Temperature has a positive and negative effect on batteries. All 12 volt batteries are rated at 77 degrees F, the optimum operating temperature. As the internal temperature of the battery increases a battery’s amp hour capacity increases, as temperature falls its capacity decreases. For instance, at 40 degrees a battery’s capacity in amp hours drops to about 80 percent, while at 0 degrees a battery’s capacity falls to about 50 percent. Conversely, a battery’s capacity rises about 20 percent at 110 degrees F. Battery voltage is impacted in the same manner as temperature. Anyone who has tried to start a car in freezing temperatures knows this from experience. This is why you should have temperature compensation on your charge controller if your battery is in an outside compartment. If you like to camp in freezing temperatures, I recommend insulating your battery compartment and buying a quality battery warming system. Doing so will not only improve the performance of your batteries, but will also improve their life.
One popular choice with truck camper owners is to install a pair of 6 volt golf cart batteries rather than a pair of 12 volt Group-27 batteries. This approach has merit. Six volt batteries offer more amp hours than two Group-27 12 volt batteries, they have heavier plates, can suffer more discharge cycles than a regular 12 volt deep cycle battery, and when you wire two in series you have, in essence, one huge 12 volt battery. Going this route, however, does carry a small risk in that if one fails you won’t be able to power your 12 volt system. Fortunately, this risk can be mitigated by installing four, six, or any other even number of 6 volt batteries (the number is limited only by your rig’s space and by your budget). This way if one 6 volt battery fails you still have another pair that you can rely upon to power your rig’s 12 volt system.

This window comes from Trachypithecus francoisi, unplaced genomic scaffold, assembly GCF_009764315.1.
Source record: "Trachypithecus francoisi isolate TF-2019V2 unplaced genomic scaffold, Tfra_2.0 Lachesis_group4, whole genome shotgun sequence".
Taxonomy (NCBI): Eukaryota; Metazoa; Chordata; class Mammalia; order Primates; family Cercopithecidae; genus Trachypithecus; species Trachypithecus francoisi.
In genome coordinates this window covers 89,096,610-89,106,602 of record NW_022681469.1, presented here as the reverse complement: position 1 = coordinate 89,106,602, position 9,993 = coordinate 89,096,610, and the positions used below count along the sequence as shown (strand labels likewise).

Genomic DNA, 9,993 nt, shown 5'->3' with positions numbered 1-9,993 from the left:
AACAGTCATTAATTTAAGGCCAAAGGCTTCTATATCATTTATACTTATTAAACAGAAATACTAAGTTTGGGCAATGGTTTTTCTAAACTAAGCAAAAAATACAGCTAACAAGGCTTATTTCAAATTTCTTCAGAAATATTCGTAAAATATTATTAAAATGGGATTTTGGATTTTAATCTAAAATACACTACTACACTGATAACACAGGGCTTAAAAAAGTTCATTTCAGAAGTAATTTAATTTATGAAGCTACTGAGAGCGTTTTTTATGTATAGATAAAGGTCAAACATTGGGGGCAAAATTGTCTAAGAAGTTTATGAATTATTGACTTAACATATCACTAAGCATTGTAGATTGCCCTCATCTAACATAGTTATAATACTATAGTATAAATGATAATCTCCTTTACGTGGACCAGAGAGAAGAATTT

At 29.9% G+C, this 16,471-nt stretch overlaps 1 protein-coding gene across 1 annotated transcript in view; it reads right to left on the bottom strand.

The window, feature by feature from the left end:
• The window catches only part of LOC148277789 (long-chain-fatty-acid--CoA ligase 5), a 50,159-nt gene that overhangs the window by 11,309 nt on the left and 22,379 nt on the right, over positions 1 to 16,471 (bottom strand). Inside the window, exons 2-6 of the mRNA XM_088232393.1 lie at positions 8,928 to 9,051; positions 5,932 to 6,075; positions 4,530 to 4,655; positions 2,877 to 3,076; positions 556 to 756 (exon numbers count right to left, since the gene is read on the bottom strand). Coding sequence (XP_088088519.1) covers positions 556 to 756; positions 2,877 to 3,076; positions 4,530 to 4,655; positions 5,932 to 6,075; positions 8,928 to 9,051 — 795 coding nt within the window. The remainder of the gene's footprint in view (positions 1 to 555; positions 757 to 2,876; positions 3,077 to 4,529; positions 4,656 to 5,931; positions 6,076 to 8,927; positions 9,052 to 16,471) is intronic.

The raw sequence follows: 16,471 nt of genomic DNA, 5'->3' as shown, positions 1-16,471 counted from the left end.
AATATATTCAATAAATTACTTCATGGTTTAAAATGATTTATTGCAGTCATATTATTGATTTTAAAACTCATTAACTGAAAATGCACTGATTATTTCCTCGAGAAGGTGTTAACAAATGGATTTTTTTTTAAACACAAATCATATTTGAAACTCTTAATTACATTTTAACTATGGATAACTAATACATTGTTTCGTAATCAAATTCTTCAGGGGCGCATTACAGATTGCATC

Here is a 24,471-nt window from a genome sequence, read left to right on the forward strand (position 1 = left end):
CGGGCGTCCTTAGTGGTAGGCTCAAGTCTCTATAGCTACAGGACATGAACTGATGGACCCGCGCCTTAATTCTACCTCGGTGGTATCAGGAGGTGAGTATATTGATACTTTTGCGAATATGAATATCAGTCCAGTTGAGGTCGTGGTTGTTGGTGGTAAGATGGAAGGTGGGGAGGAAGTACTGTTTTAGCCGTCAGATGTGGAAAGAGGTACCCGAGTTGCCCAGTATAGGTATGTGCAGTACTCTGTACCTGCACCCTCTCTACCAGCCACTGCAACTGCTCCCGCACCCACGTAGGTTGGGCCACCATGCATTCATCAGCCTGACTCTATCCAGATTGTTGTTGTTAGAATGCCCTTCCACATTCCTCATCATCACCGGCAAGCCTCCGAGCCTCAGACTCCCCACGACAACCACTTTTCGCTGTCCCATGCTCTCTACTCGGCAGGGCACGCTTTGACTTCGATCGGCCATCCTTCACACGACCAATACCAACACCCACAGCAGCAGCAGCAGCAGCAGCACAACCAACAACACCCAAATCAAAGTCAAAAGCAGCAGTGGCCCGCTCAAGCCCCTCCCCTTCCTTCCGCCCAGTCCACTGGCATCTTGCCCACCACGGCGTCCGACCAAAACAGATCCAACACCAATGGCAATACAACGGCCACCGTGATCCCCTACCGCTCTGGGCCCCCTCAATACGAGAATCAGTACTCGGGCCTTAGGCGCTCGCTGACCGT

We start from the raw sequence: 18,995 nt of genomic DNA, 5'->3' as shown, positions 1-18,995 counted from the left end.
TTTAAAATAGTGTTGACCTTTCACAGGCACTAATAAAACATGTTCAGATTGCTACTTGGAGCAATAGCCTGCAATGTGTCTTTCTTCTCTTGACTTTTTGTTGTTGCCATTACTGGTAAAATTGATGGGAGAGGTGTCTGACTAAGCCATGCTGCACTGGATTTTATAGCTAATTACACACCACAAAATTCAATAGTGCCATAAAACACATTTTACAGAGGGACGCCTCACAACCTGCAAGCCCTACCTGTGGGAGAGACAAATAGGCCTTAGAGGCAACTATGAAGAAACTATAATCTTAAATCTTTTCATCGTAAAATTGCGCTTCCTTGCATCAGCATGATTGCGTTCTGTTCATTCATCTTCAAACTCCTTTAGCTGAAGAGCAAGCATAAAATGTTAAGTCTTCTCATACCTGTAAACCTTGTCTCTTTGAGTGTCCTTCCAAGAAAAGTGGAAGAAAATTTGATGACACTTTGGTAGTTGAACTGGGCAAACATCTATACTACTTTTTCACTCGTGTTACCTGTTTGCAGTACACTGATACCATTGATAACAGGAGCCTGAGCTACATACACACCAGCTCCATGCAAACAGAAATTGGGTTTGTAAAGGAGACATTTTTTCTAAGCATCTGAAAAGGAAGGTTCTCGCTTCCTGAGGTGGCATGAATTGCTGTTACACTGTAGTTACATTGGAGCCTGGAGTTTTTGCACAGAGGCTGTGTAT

Deep cycle batteries can purchased in numerous sizes with Group-24, Group-27, and 6 volt golf cart batteries being the most popular for today’s RVs. Simply put, larger batteries provide more amp hours than smaller ones (the smaller Group-24 battery provides about 85 amp hours while the larger Group-27 provides around 105 amp hours). Unfortunately, truck camper battery compartments are limited in size with the largest battery box being able to hold only two batteries (if you’re camper’s compartment can hold only one, you should give the Torklift Hidden Power a serious look as it provides your camper with another 12 volt battery that’s mounted underneath your truck bed). When it comes to battery ratings, amp hours are the key and you want more of them. That means buying the largest deep cycle battery/batteries that will fit in your truck camper’s battery compartment. The following chart provides you with a good idea of how many amp hours you can expect to get for each battery size.
|Battery Size||Amp hours||Voltage|
|Group-24||70-85 amp hours||12 volts|
|Group-27||85-105 amp hours||12 volts|
|Group-31||95-125 amp hours||12 volts|
|4-D||180-215 amp hours||12 volts|
|8-D||225-255 amp hours||12 volts|
|Golf Cart||180 to 225 amp hours||6 volts|
|L-16, L16HC etc.||340 to 415 amp hours||6 volts|
Types of Batteries